Sent Ones Stories

An Olympic Mission

Elana Meyers always dreamed of being an Olympian atop the podium hearing her national anthem. This dream is still coming true, but not the way she imagined.

Meyers is now an Olympic bobsledder, but from the age of nine, she lived and breathed softball. As the first softball recruit at George Washington University, she quickly set nearly every offensive record. But it wasn’t all perfect. “My sophomore year, our softball team was doing really badly and our season ended up getting canceled,” says Meyers. “So, that being the center of my life, I got really depressed. I didn’t know what my purpose was. I just started researching religions. Something inside of me told me I needed more than this. I knew that I needed to change my life.”

Over Christmas break that year, Meyers was reading a book about spiritual things when she felt overwhelmed with emotion and started crying. “It hit me that Jesus is the way,” she recalls. “It was so strong and powerful; I knew that I needed to change my life.”

When Meyers returned to GWU the next semester, she got plugged into the Athletes in Action (AIA) group on campus where she began to understand the meaning of being a Christ-follower. As the athletes grew in their faith, their community grew in number. It wasn’t long before Meyers became a leader in the group, and her friends challenged her to teach at an AIA meeting.

“To be able to share God’s Word and my faith with people all over our school was an amazing opportunity,” says Meyers. As a student leader, Meyers learned to recognize a group’s needs and grow through the struggles. She applies these same lessons in bobsledding.

In 2003, Meyers thought her dreams were coming true with an invitation to try out for the U.S. softball team. “I had an Olympics tryout, but I totally ‘crashed and burned’ during it,” she states. “I knew if I wanted to pursue this dream of going to the Olympics, I needed a new sport.”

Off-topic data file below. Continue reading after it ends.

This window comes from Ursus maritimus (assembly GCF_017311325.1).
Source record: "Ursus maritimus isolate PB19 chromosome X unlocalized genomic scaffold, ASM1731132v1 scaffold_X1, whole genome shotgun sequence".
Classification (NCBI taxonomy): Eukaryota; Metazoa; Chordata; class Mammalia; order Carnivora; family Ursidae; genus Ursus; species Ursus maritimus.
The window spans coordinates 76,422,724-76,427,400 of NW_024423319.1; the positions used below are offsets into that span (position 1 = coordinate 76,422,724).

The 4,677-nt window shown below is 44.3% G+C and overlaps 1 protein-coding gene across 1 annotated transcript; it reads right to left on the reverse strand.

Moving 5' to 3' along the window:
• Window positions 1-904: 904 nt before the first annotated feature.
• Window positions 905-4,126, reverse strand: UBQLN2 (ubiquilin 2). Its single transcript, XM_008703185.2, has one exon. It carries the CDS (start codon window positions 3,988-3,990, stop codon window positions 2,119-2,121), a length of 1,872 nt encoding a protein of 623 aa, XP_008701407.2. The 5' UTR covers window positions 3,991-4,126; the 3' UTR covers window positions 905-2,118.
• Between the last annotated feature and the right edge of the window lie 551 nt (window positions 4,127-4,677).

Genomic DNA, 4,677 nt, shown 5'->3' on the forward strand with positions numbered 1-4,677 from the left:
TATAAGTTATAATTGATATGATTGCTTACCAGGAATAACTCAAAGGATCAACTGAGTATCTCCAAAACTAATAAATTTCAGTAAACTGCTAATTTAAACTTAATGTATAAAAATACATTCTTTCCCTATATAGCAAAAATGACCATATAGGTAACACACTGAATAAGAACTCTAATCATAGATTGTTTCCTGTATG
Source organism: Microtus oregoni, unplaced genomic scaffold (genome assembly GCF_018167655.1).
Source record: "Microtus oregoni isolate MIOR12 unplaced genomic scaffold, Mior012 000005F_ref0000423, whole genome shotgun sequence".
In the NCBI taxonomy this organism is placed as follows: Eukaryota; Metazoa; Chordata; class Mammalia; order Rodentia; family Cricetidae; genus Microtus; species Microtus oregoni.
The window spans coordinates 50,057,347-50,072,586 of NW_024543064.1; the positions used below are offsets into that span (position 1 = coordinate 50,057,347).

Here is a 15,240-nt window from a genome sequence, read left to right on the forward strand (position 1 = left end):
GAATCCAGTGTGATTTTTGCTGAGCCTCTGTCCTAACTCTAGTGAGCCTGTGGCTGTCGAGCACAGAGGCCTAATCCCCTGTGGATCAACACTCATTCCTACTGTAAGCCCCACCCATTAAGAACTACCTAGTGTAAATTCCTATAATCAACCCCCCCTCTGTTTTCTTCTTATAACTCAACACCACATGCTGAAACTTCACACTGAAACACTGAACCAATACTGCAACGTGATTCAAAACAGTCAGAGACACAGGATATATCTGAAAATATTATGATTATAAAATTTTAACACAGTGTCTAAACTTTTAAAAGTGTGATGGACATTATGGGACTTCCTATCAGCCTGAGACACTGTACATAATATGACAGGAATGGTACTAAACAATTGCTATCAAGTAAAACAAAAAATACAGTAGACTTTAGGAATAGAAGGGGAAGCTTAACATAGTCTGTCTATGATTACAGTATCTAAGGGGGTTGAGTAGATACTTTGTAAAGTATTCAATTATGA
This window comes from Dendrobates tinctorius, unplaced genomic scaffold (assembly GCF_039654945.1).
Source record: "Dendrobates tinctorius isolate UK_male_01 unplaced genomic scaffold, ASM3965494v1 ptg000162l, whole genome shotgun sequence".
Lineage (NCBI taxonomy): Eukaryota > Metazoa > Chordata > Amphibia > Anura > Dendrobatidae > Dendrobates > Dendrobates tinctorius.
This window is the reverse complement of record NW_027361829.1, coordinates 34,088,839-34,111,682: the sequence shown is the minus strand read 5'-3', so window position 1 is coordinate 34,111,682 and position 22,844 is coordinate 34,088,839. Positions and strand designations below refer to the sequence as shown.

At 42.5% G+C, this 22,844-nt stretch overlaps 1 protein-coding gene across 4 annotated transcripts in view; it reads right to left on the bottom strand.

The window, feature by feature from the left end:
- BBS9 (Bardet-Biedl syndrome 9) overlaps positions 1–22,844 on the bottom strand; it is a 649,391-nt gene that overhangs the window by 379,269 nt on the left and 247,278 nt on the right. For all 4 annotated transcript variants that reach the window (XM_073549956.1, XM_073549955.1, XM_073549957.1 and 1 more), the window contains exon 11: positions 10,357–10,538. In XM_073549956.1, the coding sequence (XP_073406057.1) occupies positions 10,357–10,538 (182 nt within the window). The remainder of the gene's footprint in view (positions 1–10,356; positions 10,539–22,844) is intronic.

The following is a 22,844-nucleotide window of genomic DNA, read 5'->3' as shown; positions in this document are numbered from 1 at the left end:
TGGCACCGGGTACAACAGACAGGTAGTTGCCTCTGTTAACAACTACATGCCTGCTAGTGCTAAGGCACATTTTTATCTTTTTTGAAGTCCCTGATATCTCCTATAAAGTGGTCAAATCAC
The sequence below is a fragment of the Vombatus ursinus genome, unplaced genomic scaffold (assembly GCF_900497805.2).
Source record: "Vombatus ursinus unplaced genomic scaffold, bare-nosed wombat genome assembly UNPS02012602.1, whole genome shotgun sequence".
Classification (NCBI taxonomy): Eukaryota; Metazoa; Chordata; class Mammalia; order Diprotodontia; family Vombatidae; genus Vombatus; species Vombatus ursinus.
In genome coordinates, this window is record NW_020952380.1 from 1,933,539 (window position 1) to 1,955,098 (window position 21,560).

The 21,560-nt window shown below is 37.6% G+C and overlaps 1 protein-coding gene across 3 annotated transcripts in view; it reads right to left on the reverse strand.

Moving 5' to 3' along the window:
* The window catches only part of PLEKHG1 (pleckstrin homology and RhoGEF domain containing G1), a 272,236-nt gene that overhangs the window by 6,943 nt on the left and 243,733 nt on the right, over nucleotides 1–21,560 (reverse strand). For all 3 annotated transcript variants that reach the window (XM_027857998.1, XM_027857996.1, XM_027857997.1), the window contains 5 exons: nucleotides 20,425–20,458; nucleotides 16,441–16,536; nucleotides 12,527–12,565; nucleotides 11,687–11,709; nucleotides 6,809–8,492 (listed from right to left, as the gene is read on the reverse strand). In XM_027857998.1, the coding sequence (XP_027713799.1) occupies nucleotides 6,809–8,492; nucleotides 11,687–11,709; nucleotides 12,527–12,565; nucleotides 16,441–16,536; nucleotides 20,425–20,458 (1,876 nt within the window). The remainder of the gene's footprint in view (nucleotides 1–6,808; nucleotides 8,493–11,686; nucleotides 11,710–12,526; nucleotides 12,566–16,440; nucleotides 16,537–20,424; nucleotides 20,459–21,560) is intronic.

It wasn’t until retiring from professional softball in 2007 that Meyers remembered her parents’ advice from five years before that she try out for the U.S. bobsled team. “I emailed the [U.S. bobsled] coach, they invited me to Lake Placid, N.Y. to try out, and two weeks later I made the national team,” says Meyers.

Since then, Meyers has worked hard to become one of the top female bobsledders in the country. She won bronze in the 2010 Winter Olympics. “To walk away with a medal was the accomplishment of a lifelong dream,” she remembers. “That’s one of those moments when you know how real God is. I think I won that medal to glorify Him.”

As an elite driver, Meyers has gained respect and a leadership position on the U.S. team. She aims to get to know new bobsledders and foster them into athletes with Christian values who will continue to grow the sport. “One of the big reasons I was put in bobsled is to help people not only reach their goals, but come to Christ,” says Meyers, who won the silver medal in Sochi. “God put me here for a specific reason and I don’t think it’s just to win medals,” she adds. “I’m in this sport to glorify God, so if that means I come in last place or I win the gold medal, that’s what I’m going to do.”

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